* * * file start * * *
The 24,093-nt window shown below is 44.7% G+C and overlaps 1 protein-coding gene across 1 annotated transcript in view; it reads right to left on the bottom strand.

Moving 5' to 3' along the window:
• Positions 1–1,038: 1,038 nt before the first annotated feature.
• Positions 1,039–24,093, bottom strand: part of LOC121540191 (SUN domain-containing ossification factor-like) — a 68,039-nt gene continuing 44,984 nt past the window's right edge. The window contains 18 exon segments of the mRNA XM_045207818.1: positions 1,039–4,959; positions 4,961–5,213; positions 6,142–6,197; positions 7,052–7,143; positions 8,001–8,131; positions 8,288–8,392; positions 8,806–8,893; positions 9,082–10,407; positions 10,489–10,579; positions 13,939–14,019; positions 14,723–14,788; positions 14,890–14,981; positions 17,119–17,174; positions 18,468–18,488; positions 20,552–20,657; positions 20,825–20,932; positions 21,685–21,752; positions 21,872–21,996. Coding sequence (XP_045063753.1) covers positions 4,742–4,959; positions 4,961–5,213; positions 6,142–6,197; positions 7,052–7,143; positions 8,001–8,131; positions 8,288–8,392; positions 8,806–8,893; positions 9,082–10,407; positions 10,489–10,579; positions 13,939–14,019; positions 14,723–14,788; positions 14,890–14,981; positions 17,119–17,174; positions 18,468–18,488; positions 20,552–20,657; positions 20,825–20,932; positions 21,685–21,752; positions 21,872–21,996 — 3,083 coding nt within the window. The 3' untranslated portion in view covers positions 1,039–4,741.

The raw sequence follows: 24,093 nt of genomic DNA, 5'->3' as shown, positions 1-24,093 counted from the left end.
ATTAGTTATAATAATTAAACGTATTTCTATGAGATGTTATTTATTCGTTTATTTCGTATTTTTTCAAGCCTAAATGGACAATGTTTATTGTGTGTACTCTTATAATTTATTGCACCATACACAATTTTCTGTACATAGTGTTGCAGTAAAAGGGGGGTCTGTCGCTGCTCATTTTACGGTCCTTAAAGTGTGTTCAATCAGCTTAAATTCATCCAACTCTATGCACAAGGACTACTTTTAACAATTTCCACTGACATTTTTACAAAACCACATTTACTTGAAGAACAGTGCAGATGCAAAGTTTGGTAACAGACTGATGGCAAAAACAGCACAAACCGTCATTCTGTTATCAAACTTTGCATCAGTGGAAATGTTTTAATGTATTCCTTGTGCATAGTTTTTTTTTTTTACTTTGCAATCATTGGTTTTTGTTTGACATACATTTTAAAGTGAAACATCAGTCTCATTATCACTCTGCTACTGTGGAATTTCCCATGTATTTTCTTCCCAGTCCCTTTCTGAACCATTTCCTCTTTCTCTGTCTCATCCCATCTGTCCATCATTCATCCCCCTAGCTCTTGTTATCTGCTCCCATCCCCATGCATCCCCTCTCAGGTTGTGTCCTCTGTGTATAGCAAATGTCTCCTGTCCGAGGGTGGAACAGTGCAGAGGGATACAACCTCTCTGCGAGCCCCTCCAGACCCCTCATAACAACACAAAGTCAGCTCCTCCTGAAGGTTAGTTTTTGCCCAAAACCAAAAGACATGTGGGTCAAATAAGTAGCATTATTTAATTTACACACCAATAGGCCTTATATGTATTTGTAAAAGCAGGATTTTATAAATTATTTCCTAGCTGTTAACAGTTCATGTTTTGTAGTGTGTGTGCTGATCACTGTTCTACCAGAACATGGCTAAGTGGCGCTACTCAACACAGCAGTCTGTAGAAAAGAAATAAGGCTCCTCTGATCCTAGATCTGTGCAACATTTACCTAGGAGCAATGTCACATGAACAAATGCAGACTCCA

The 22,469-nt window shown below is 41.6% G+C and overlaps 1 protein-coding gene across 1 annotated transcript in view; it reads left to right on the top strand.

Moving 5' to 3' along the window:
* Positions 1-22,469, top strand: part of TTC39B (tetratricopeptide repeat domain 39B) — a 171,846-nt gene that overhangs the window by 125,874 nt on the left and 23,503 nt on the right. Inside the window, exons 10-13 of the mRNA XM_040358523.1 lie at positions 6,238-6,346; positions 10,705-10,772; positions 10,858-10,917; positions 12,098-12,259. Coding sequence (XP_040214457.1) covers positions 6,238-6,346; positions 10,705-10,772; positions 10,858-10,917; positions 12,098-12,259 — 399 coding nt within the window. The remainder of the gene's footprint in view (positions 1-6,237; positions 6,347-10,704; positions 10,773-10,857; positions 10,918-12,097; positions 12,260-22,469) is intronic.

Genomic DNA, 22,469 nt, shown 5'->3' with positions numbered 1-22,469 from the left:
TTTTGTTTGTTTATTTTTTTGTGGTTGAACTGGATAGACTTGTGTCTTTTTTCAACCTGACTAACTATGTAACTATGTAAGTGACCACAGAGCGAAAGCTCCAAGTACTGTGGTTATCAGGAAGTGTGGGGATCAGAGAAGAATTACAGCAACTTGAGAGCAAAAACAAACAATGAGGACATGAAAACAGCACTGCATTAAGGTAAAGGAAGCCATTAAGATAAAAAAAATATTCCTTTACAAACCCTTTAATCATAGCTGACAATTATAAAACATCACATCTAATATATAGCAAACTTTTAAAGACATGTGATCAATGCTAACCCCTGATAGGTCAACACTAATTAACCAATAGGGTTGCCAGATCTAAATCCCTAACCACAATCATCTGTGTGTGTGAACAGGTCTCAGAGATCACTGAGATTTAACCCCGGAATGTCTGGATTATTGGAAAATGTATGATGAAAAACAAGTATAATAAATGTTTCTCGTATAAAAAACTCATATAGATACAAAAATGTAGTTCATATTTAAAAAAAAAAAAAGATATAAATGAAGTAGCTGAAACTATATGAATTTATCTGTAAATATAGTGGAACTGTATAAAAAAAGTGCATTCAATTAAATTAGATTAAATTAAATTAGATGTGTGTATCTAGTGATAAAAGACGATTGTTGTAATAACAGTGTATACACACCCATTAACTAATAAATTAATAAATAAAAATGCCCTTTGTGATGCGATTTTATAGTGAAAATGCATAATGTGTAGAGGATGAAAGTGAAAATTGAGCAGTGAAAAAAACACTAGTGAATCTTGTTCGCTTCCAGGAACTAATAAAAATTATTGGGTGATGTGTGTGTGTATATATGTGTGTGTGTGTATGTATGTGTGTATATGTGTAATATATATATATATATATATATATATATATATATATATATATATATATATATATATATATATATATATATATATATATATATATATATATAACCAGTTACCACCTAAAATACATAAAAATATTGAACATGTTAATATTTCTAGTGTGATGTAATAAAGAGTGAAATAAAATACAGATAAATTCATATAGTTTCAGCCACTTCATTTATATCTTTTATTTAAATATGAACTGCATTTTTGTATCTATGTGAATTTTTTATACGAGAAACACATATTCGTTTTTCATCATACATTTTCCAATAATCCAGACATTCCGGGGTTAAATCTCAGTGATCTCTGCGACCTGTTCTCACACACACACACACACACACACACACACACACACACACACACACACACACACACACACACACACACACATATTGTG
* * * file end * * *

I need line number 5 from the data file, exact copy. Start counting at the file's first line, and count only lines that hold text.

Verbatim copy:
The raw sequence follows: 24,093 nt of genomic DNA, 5'->3' as shown, positions 1-24,093 counted from the left end.